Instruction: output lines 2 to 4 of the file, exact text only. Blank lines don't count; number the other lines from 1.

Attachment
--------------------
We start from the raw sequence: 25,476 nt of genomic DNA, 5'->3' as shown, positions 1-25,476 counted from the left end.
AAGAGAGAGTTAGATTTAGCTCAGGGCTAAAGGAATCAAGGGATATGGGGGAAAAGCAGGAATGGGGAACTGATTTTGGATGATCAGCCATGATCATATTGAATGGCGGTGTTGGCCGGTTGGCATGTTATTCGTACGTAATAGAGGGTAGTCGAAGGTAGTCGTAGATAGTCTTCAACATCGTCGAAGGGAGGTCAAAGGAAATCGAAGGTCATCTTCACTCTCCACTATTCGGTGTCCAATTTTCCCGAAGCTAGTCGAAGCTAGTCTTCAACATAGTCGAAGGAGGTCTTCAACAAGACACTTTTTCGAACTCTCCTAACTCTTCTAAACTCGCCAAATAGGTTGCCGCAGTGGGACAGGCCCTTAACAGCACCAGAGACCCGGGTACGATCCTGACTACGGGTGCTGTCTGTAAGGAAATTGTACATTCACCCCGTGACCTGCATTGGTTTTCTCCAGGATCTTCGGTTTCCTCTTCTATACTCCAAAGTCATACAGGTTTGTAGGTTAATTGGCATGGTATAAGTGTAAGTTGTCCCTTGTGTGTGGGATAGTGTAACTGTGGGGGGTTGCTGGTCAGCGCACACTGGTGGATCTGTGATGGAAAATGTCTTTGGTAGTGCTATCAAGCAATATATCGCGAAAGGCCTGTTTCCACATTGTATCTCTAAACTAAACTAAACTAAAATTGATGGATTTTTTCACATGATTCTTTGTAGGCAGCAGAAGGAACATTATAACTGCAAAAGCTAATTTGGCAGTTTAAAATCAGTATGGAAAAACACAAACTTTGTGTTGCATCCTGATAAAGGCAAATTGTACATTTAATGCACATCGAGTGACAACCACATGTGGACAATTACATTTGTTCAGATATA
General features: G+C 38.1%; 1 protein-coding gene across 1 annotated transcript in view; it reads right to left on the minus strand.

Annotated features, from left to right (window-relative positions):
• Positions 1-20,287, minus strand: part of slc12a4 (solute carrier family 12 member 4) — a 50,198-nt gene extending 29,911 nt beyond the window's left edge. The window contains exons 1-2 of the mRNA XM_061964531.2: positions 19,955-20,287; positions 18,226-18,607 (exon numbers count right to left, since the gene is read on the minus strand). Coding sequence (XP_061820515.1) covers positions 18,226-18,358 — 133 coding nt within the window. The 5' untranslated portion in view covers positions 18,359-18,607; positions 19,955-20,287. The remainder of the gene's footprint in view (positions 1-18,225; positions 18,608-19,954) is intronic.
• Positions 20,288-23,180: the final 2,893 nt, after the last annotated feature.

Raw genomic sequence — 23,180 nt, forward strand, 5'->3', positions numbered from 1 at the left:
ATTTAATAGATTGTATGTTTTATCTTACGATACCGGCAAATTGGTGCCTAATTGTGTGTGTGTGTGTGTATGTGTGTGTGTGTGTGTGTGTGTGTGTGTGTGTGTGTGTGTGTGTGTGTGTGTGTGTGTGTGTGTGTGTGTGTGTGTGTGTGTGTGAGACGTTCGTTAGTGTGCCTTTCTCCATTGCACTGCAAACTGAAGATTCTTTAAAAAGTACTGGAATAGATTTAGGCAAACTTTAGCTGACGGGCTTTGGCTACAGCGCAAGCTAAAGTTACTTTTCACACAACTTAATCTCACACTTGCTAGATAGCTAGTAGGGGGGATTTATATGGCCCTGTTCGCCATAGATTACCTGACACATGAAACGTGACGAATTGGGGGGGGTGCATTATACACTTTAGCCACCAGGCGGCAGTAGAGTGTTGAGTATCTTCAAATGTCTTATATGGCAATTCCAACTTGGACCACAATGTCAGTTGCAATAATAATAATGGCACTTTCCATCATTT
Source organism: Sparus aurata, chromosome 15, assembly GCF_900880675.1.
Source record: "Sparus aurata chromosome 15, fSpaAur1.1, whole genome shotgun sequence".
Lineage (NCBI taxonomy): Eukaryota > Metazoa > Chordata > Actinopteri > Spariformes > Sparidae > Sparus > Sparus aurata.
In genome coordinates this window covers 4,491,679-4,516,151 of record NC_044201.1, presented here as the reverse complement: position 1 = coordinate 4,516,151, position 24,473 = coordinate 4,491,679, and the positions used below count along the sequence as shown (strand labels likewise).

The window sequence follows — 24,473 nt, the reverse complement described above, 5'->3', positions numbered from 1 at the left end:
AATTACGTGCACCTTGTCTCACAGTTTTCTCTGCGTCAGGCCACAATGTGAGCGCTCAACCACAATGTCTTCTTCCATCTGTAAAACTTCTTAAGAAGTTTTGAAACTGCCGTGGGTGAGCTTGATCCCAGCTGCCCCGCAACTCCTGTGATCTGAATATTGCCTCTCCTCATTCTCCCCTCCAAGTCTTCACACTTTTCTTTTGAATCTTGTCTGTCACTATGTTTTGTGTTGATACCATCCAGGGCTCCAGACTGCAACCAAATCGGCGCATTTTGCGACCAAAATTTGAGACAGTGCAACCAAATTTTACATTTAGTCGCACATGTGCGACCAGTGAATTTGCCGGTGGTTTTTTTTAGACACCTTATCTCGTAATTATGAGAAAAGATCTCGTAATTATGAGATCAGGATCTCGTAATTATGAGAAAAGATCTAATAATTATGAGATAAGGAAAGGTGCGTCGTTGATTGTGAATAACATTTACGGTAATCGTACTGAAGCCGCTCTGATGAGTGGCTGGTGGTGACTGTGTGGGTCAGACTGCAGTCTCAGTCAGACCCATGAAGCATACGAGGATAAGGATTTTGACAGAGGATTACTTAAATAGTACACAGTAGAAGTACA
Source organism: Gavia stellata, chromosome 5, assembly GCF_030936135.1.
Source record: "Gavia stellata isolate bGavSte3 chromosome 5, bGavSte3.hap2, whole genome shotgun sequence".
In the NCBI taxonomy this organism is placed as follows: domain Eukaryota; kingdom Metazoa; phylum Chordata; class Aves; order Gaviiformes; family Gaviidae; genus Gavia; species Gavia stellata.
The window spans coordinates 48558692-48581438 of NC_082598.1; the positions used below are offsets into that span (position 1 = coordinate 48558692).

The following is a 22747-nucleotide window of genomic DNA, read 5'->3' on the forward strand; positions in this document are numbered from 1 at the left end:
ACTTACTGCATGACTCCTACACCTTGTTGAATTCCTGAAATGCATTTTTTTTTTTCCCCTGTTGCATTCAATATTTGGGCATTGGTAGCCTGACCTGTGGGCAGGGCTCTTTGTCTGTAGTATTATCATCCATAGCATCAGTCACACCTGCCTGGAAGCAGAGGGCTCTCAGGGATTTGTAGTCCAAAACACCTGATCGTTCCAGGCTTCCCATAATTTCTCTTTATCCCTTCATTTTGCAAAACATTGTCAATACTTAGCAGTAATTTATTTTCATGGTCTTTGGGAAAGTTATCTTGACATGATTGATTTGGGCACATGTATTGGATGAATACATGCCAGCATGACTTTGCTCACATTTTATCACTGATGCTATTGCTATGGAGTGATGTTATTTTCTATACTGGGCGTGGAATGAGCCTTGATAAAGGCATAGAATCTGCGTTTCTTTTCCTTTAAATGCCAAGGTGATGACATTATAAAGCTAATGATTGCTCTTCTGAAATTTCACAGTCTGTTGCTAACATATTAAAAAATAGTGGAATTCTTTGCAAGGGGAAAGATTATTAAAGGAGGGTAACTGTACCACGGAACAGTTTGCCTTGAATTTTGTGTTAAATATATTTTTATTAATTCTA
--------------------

AAGAGAGAGTTAGATTTAGCTCAGGGCTAAAGGAATCAAGGGATATGGGGGAAAAGCAGGAATGGGGAACTGATTTTGGATGATCAGCCATGATCATATTGAATGGCGGTGTTGGCCGGTTGGCATGTTATTCGTACGTAATAGAGGGTAGTCGAAGGTAGTCGTAGATAGTCTTCAACATCGTCGAAGGGAGGTCAAAGGAAATCGAAGGTCATCTTCACTCTCCACTATTCGGTGTCCAATTTTCCCGAAGCTAGTCGAAGCTAGTCTTCAACATAGTCGAAGGAGGTCTTCAACAAGACACTTTTTCGAACTCTCCTAACTCTTCTAAACTCGCCAAATAGGTTGCCGCAGTGGGACAGGCCCTTAACAGCACCAGAGACCCGGGTACGATCCTGACTACGGGTGCTGTCTGTAAGGAAATTGTACATTCACCCCGTGACCTGCATTGGTTTTCTCCAGGATCTTCGGTTTCCTCTTCTATACTCCAAAGTCATACAGGTTTGTAGGTTAATTGGCATGGTATAAGTGTAAGTTGTCCCTTGTGTGTGGGATAGTGTAACTGTGGGGGGTTGCTGGTCAGCGCACACTGGTGGATCTGTGATGGAAAATGTCTTTGGTAGTGCTATCAAGCAATATATCGCGAAAGGCCTGTTTCCACATTGTATCTCTAAACTAAACTAAACTAAAATTGATGGATTTTTTCACATGATTCTTTGTAGGCAGCAGAAGGAACATTATAACTGCAAAAGCTAATTTGGCAGTTTAAAATCAGTATGGAAAAACACAAACTTTGTGTTGCATCCTGATAAAGGCAAATTGTACATTTAATGCACATCGAGTGACAACCACATGTGGACAATTACATTTGTTCAGATATA
General features: G+C 38.1%; 1 protein-coding gene across 1 annotated transcript in view; it reads right to left on the minus strand.

Annotated features, from left to right (window-relative positions):